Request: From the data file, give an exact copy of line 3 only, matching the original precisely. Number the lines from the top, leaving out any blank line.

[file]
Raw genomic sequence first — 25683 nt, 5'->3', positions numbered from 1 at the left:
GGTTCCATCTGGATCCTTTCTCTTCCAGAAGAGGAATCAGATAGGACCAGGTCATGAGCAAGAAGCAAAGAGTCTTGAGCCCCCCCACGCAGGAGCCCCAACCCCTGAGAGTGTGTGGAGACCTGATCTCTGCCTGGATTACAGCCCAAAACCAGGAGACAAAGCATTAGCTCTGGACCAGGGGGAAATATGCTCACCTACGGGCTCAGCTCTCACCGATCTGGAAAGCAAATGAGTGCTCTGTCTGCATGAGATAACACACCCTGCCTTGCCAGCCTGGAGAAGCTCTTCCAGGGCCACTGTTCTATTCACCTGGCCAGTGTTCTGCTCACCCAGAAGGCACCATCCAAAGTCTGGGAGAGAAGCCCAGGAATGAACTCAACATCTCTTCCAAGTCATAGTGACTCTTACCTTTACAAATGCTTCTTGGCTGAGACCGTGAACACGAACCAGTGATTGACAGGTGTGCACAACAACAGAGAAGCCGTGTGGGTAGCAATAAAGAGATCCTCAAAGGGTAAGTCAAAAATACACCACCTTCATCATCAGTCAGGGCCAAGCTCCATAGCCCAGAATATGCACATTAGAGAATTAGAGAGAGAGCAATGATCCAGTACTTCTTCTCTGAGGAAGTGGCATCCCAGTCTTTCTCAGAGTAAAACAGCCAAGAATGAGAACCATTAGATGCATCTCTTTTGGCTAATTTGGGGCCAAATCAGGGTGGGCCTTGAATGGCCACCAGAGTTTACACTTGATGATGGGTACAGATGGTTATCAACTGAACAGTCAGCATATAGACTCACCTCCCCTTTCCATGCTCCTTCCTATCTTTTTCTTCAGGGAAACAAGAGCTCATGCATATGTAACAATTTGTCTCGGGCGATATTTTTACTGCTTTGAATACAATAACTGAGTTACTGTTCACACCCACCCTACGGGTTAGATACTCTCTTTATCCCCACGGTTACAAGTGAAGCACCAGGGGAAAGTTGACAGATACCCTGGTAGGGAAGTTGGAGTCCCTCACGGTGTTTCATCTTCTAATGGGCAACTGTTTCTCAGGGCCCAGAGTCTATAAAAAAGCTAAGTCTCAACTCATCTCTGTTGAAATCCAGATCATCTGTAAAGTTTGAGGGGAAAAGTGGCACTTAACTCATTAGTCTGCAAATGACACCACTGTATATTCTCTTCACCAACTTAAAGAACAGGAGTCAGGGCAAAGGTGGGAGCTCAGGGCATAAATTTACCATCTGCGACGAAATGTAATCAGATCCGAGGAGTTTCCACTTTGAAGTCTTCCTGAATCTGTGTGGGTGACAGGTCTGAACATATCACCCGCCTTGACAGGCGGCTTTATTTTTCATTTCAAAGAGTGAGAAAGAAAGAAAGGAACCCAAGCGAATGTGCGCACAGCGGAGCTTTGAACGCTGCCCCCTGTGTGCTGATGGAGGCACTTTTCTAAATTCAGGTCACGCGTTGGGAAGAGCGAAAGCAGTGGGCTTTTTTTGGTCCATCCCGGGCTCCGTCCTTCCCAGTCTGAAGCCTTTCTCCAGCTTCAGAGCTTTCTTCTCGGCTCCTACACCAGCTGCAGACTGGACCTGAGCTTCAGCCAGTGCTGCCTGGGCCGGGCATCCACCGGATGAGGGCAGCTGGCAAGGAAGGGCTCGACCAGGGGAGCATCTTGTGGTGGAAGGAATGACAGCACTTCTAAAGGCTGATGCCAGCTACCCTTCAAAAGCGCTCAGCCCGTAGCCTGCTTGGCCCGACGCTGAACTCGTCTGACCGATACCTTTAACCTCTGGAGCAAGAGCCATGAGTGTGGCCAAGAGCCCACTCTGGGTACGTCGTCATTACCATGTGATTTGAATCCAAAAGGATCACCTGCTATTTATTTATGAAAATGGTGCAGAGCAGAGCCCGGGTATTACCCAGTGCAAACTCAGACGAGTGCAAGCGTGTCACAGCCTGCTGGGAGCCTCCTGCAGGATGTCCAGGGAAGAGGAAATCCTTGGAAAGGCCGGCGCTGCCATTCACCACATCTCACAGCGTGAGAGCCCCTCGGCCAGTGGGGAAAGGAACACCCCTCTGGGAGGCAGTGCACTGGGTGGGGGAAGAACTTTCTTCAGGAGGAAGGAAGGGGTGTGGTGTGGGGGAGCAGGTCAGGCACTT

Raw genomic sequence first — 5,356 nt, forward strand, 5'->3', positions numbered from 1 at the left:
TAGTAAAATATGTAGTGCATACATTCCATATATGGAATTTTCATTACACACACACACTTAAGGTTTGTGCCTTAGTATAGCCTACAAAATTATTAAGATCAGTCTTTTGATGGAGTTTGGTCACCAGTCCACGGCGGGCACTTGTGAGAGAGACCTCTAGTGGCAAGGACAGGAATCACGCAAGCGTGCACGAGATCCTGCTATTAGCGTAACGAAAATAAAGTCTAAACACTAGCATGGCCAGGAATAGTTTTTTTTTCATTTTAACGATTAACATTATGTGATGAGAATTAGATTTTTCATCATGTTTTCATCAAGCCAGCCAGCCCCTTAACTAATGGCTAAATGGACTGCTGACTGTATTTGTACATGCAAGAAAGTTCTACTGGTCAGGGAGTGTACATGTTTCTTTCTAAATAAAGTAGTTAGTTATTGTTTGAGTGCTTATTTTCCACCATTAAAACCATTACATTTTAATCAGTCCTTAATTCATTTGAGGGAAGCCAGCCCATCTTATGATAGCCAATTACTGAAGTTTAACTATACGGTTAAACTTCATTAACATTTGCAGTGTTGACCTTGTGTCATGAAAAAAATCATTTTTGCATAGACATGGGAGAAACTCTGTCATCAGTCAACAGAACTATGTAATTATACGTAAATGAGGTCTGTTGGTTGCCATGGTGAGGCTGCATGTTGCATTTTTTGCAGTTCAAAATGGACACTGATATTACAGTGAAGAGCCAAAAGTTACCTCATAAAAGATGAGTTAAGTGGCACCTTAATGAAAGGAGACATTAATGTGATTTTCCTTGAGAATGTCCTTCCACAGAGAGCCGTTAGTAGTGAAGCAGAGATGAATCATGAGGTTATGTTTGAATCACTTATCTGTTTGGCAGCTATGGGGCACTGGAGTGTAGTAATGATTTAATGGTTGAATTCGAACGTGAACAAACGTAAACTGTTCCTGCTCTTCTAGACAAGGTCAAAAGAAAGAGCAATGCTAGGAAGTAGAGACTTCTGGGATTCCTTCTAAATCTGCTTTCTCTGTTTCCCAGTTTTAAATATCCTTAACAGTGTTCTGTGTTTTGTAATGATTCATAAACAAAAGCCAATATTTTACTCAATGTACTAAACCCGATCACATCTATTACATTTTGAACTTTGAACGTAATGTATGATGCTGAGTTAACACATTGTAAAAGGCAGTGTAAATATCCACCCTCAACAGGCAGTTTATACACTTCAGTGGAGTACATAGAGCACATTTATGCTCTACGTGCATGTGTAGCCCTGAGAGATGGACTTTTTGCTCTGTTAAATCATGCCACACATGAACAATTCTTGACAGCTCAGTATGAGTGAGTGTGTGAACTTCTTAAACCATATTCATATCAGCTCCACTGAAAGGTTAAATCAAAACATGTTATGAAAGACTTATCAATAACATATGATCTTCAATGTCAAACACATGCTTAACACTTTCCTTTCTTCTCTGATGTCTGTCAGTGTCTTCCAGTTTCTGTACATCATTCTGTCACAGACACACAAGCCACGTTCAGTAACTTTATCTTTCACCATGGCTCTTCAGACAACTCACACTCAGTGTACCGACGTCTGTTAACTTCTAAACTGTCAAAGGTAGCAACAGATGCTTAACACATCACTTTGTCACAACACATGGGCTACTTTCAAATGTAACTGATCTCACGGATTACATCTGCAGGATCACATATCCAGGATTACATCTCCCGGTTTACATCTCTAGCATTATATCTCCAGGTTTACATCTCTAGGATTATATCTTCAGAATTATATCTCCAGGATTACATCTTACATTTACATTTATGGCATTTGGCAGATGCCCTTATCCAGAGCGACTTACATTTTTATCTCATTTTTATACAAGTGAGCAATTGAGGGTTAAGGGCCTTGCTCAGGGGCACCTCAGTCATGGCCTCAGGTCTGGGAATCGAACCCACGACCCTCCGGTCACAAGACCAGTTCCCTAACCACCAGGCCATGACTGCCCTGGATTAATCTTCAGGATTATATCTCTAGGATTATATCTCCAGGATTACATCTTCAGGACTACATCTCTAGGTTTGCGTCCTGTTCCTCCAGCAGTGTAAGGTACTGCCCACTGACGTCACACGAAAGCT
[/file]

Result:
Raw genomic sequence first — 5,356 nt, forward strand, 5'->3', positions numbered from 1 at the left: